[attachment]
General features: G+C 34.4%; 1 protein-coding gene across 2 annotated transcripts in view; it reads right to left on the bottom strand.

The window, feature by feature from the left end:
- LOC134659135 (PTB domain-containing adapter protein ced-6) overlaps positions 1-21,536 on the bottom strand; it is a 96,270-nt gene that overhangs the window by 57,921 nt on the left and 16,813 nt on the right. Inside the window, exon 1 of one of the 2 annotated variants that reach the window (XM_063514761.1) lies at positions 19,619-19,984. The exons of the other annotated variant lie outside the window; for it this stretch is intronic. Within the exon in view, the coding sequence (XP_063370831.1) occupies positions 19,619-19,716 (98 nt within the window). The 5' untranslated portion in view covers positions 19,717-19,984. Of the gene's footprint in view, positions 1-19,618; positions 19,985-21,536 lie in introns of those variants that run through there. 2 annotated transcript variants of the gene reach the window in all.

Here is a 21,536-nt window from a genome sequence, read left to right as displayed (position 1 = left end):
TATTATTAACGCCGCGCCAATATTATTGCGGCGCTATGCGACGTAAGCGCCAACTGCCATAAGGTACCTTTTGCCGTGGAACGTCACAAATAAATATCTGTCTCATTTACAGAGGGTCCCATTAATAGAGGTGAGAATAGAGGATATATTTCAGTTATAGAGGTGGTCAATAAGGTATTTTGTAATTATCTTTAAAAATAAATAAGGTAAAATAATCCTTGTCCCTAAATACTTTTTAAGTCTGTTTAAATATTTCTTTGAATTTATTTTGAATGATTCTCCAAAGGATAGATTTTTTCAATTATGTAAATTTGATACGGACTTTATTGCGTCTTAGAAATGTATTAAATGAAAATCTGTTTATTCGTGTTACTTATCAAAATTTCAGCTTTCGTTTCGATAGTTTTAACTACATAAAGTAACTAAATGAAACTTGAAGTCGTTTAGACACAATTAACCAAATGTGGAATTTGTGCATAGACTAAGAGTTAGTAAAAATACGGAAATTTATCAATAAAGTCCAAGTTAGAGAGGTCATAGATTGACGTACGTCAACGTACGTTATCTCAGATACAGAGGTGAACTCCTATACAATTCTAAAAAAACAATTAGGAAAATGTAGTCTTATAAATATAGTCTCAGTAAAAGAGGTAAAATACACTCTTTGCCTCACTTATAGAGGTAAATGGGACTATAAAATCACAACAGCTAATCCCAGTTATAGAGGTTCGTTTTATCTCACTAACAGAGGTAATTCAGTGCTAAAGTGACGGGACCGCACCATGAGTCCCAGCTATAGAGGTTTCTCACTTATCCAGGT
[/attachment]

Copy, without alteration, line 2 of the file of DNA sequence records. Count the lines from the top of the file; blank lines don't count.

The window, feature by feature from the left end: